But Indra’s weakness is that sometimes, his achievements bloat his ego and confidence blurs between the lines of arrogance. There is a fine line between the two. When Indra thinks he is above his own power, he loses his power and ultimately loses control of the Universe – the body and mind – to the asuras.
Let’s take a closer look at how this concept is portrayed in Hindu mythology.
All the battles in which Indra fights, involve recovering something sacred and restoring order; magic armour in the Mahabharata, a herd of sacred cattle in his fight against Vala in the Rig Veda and water in one of his most important battles against Vritra in the Bhagavad Purana.
In the latter story, Indra is caught up in his own pride and allows arrogance to overcome him. He shows disrespect to Mother Earth who warned him his guru will disown him if he continued with his holier than thou attitude.
When Indra fails to show respect to his guru, the sage, Brihaspati, the sage turns his back on him and Indra is left without an advisor. It is only when the Earth is attacked by asuras and Indra need the assistance of the sage to create yagna, the fire of victory, that he realises his guru has abandoned him and left the demigods exposed to their enemies.
Sure enough, the asuras overrun the demigods and Indra is desperate to atone for his mistake. He consults Brahma who tells him to seek the help of Vishwarupa. Indra follows Brahmas instructions, but despite helping them defeat the asuras, Indra does not fully trust Vishwarupa as he is also part asura.
When Indra overhears Vishwarupa dedicating a prayer to his demon brethren, his distrust is confounded and without thinking, slices of his allies head. When Vishwarupa’s father, Tvashta hears of the death of his son, he vows to take vengeance and transforms his other son, Vritra into a powerful dragon the size of a mountain.
Indra and the other demigods battle with Vritra and trick him into defeat and go into hiding. Desperate for revenge, the dragon drinks all the water from the earth in order to bring the gods out of their hiding place. Because Indra is the protector of mankind, he has no option other than to confront Vritra.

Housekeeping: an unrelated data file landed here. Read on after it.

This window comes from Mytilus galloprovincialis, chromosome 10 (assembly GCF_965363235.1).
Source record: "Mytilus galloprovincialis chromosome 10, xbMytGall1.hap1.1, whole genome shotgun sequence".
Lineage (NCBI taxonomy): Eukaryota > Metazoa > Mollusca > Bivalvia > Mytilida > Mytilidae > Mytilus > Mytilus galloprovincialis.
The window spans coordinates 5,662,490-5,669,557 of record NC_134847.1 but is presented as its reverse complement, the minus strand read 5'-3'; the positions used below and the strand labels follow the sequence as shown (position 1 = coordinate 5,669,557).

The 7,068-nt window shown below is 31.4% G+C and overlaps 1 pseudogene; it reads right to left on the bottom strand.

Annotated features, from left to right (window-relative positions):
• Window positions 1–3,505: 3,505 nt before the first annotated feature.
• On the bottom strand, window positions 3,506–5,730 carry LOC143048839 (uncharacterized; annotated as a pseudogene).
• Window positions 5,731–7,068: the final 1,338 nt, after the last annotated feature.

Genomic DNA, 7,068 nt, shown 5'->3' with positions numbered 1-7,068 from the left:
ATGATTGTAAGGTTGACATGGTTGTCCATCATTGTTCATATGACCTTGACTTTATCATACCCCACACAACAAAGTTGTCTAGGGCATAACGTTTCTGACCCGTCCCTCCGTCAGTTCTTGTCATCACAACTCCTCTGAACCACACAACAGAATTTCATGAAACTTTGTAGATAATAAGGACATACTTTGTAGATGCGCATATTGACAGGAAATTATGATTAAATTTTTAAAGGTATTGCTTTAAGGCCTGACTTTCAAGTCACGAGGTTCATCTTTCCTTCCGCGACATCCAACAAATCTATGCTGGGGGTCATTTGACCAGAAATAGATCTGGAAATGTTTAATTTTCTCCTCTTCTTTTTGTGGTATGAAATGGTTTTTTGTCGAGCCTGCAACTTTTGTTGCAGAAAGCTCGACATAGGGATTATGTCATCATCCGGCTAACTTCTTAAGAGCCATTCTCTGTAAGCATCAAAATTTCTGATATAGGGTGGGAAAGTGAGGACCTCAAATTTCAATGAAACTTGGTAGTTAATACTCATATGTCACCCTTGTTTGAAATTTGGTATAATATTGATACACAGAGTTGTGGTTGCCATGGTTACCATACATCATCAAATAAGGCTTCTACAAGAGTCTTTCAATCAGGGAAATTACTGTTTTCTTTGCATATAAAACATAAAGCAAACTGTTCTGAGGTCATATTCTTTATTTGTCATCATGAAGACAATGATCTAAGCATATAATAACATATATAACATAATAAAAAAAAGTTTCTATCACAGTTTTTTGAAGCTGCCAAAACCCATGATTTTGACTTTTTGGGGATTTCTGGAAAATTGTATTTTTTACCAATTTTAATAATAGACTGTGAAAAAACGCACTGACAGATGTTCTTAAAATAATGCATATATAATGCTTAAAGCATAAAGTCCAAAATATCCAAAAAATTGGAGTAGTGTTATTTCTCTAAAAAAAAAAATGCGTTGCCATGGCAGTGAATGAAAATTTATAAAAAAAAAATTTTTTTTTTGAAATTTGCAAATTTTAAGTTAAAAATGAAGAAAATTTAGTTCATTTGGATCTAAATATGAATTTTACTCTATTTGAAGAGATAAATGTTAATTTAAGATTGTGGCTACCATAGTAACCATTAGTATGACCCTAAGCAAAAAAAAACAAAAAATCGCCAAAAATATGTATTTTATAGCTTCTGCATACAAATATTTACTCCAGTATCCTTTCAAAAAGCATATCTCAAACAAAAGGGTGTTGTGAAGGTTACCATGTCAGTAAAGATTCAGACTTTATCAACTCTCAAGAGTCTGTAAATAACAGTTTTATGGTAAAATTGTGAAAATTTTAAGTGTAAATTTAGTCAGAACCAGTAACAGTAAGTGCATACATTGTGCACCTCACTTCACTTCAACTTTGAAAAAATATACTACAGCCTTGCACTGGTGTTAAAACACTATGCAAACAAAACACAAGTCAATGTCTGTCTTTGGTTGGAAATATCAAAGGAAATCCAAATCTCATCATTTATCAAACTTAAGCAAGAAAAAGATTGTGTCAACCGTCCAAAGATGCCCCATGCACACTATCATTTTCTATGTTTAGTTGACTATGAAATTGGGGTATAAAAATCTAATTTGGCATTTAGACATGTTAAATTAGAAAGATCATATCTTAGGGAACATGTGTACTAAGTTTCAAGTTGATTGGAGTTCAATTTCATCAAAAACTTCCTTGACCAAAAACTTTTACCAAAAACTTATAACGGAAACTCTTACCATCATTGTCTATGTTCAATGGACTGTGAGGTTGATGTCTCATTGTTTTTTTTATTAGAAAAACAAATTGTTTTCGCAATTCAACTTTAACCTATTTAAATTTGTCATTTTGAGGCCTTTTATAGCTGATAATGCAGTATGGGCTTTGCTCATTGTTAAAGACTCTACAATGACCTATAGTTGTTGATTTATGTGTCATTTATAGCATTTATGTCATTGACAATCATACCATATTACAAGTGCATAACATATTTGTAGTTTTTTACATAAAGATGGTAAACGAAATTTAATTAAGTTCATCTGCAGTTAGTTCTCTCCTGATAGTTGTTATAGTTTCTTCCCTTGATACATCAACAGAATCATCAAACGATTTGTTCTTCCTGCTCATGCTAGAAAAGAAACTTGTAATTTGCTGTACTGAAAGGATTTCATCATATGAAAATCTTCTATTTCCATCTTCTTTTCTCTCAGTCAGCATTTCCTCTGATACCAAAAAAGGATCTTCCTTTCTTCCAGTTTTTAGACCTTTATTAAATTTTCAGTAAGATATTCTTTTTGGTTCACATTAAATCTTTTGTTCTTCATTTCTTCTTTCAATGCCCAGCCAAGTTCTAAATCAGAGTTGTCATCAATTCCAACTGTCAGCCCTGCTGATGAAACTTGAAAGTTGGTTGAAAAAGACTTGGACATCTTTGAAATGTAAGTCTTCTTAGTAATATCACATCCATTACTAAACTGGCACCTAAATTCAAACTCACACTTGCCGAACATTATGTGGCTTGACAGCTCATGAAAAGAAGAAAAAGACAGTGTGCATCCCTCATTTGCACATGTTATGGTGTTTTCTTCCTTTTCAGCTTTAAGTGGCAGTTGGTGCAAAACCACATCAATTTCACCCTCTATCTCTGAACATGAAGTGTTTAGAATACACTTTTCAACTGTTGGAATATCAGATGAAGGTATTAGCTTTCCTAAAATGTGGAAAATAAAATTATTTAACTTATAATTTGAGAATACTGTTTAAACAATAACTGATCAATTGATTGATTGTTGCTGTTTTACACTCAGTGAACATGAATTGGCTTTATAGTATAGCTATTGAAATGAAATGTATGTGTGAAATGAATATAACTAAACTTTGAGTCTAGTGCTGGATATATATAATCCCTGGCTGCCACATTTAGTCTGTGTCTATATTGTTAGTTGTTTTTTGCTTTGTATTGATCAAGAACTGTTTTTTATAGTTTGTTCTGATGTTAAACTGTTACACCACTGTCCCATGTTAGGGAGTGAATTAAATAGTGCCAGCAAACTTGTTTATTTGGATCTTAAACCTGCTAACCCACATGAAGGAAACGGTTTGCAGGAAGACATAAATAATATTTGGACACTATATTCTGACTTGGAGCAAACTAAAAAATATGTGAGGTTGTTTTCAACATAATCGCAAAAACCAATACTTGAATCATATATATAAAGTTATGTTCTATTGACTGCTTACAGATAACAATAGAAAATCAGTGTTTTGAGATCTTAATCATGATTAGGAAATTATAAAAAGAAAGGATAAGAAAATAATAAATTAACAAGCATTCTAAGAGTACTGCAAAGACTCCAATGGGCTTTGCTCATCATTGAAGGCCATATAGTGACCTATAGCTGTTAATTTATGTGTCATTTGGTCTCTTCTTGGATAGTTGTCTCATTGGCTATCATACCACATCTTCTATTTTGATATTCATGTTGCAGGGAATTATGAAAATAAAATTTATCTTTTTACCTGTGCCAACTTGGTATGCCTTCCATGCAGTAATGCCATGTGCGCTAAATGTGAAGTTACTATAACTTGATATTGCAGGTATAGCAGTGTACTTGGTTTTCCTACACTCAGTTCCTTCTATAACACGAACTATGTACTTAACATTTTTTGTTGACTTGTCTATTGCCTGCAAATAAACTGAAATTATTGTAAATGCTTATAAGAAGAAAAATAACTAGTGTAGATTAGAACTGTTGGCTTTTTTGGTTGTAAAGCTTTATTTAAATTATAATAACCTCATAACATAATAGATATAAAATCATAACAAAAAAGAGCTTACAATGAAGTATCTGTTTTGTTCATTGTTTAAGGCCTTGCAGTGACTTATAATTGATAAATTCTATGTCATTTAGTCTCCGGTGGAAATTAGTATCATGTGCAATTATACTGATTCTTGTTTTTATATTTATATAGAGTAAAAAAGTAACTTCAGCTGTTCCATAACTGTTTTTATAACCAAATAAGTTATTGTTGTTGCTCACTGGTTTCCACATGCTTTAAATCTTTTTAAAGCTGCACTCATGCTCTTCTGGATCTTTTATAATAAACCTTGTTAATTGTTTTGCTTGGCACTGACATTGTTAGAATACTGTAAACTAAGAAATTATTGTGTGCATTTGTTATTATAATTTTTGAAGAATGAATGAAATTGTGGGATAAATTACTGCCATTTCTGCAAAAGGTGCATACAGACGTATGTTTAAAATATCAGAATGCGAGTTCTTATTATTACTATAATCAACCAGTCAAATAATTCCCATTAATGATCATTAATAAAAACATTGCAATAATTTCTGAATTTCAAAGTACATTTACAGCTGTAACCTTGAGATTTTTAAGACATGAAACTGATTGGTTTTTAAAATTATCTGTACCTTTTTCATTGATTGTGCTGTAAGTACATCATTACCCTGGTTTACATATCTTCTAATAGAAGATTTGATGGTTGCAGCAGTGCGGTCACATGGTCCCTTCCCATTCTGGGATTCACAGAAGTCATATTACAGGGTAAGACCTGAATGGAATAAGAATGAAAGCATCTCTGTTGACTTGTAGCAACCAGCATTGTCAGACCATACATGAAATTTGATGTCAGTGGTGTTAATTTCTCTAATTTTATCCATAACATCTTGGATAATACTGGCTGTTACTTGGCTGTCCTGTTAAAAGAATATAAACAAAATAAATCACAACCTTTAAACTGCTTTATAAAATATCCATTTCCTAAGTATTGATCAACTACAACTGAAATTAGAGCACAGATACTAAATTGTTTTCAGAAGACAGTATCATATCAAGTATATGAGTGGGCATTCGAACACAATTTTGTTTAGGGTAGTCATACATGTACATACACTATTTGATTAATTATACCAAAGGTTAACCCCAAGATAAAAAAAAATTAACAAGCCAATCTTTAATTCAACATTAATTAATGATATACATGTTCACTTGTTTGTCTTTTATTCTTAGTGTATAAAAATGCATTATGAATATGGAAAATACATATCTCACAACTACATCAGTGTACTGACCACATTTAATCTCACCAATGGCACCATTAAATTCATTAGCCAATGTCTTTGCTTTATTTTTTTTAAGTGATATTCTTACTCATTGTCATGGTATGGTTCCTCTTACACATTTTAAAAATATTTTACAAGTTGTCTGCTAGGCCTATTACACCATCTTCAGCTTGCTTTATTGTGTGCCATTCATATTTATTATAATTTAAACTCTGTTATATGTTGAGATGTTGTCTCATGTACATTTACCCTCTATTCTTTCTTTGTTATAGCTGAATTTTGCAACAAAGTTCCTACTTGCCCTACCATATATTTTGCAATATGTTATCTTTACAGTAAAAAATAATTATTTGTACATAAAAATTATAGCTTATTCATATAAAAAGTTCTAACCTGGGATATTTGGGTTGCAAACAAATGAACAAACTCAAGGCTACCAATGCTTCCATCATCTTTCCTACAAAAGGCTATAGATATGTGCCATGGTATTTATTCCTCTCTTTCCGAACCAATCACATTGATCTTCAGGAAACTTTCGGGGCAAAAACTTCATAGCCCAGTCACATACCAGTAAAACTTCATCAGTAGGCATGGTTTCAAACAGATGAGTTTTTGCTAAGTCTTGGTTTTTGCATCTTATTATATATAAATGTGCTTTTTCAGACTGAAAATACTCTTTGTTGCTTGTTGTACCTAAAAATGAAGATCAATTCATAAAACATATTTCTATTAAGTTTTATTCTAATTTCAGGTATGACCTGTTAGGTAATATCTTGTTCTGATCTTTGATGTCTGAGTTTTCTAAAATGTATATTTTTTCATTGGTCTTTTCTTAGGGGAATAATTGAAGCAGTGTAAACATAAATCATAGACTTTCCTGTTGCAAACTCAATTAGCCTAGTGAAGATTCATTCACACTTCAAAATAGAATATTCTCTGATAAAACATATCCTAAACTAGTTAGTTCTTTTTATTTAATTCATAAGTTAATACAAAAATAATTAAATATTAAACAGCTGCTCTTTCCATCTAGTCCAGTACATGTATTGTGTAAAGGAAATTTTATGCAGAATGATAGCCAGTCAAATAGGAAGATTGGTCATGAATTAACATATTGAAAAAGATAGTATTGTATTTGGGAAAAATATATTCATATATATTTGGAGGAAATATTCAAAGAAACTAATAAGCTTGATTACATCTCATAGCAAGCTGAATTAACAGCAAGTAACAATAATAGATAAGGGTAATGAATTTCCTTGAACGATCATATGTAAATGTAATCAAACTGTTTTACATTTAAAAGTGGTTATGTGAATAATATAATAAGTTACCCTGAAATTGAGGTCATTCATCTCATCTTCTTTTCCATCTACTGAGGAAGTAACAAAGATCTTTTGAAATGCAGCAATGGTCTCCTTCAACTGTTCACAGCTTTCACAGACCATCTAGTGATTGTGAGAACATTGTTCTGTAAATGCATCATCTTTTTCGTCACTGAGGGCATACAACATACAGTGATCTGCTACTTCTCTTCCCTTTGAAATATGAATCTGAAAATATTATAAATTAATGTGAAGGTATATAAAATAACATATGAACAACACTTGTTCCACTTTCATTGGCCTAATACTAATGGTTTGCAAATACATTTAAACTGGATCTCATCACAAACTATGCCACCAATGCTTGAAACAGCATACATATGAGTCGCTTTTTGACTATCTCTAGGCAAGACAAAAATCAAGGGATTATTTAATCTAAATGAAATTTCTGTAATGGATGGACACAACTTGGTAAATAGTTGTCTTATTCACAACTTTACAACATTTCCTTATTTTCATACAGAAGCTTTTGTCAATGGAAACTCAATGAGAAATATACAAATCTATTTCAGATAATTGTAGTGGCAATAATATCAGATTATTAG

During the battle, Indra is swallowed by the giant Vritra, but taking out his vajra, Indra slices open the stomach of the dragon and releases all the water back on to the earth, thus restoring life, law and order.
We later see Indra become an ascetic so that he can learn wisdom so that he can perform his duty as the King of the Gods diligently. During his training, he learns the qualities required to connect the physical world with the spiritual plane.
Indra represents an aspect of our higher consciousness, but even when we know we should not do something, we can be prone to make mistakes. In Hindu myth, Indra is often found drinking soma, a hallucinogenic intoxicant.
Although Indra usually drinks soma to give him courage and confidence in battle, he also indulges in the drug for recreation – this is symbolic of us giving in to our desire to let ourselves go and have a wild night on the town. Although we need to have fun, when we become too intoxicated we lose control of our faculties.
Another symbolic meaning of Indra is pride; a virtue and a sin. Of course, we have to be proud of our achievements, but we should not allow ourselves to think we are above our fellow human beings. All ancient civilisations teach us of the need to show humility.
As the storm god, Indra has destructive qualities that can overcome demons and restore harmony to the cosmos. So when you do feel like going wild, do not abuse the privilege and do it too often, and if you allow arrogance to take you over, pipe down and enjoy your greatness privately.
Lord Indra is also associated with the three-headed elephant Airavata which he rides during battles. When Airavata is with him, Indra never loses a battle. In ancient symbolism, the elephant represents courage, wisdom and patience, the qualities you need to acquire to overcome the darker sides of human nature and enjoy life in peace.